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In an adaptation of Patricia Highsmith's seminal novel The Price of Salt, CAROL follows two women from very different backgrounds who find themselves in an unexpected love affair in 1950s New York. As conventional norms of the time challenge their undeniable attraction, an honest story emerges to reveal the resilience of the heart in the face of change. A young woman in her 20s, Therese Belivet (Rooney Mara), is a clerk working in a Manhattan department store and dreaming of a more fulfilling life when she meets Carol (Cate Blanchett), an alluring woman trapped in a loveless, convenient marriage. As an immediate connection sparks between them, the innocence of their first encounter dims and their connection deepens. While Carol breaks free from the confines of marriage, her husband (Kyle Chandler) begins to question her competence as a mother as her involvement with Therese and close relationship with her best friend Abby (Sarah Paulson) come to light. Written by
The Weinstein Company
In the scene where Therese and friends are watching a revival of Sunset Blvd. (1950) from inside the projectionist booth, Dannie, who's taking notes while watching the movie, tells Therese that he's "charting the correlation between what the characters say and how they really feel". This was an intentional line of dialog that observes the unspoken feelings that will develop between Carol and Therese. See more »
There were very few direct flights in the 1950s and most were within states or to neighboring states. Direct flights between major cities only really came into vogue in the 1970s when commercial plane technology had improved and fewer stops were required, Additionally, few airlines could have afford direct flights as commercial air travel really only became widespread and popular in the mid to late 1960s.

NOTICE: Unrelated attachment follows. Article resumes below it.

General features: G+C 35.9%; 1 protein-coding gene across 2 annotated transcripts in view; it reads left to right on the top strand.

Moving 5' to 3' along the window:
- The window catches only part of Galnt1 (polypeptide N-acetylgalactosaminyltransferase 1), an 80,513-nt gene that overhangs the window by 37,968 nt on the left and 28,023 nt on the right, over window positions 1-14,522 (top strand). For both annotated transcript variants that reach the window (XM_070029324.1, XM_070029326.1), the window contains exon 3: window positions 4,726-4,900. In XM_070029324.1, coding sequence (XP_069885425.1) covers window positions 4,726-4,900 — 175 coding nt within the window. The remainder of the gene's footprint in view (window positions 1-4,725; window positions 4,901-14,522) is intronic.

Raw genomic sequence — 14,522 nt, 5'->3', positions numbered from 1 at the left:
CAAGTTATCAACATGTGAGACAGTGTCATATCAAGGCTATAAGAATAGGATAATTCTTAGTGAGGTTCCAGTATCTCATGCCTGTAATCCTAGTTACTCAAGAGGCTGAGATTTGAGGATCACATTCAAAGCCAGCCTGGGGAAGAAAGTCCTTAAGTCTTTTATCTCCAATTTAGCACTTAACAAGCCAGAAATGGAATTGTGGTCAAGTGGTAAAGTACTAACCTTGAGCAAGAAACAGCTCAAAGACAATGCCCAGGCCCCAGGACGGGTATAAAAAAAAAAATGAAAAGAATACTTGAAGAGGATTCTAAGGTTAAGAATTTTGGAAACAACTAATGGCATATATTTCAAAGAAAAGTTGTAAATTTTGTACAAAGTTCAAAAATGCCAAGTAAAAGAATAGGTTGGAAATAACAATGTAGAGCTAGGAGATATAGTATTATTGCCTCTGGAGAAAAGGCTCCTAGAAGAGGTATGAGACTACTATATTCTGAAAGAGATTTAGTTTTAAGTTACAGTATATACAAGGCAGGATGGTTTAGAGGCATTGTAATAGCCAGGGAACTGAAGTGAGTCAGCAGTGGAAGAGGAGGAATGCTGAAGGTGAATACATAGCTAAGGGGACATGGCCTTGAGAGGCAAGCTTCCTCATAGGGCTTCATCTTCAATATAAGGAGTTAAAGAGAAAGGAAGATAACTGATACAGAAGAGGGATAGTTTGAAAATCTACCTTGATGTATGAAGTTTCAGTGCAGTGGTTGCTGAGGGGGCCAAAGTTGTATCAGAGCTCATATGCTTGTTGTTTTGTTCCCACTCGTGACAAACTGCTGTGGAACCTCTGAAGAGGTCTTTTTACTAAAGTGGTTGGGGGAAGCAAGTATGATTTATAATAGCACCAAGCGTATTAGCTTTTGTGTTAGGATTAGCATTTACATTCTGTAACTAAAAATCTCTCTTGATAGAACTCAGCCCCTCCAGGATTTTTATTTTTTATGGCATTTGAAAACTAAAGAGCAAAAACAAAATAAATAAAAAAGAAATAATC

So a flight from Chicago to New York would have almost certainly consisted of one to as many as three stops before arriving. See more »
Charles, Party Guest:
You can have her. She's one of these real Greenwich Village phonies, if you ask me.
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Something From A Fool
Performed by Jimmy Scott
Composed by Haven DeHaven
Published by Campbell Connelly and Co. Ltd. Courtesy of Music Sales Creative
Courtesy of MCA Records
Under license from Universal Music Operations Ltd. See more »
Others have already mentioned the film's beauty, elegance, attention to period detail, acting etc. All amazing. As a gay man "of a certain age" I felt deep gratitude for the gift given by the artists who created this film. The direction is so subtle and effective, using the all the tools of film making to communicate information, meaning, and emotion.
Like Brokeback Mountain, this film turns cliché on its head and transcends the particulars of the protagonists' lives by illuminating more universal themes. It is a period/genre film that acts to balance well established tropes of its genre, a powerful corrective to SO MANY previous films that repeated the same old false, stereotypical, and often tragic images of gay lives. Beyond merely telling some real truth, Carol has so much to say about strength, resilience, and the possibility of finding joy in difficult circumstances. As such, it was deeply satisfying to this viewer.
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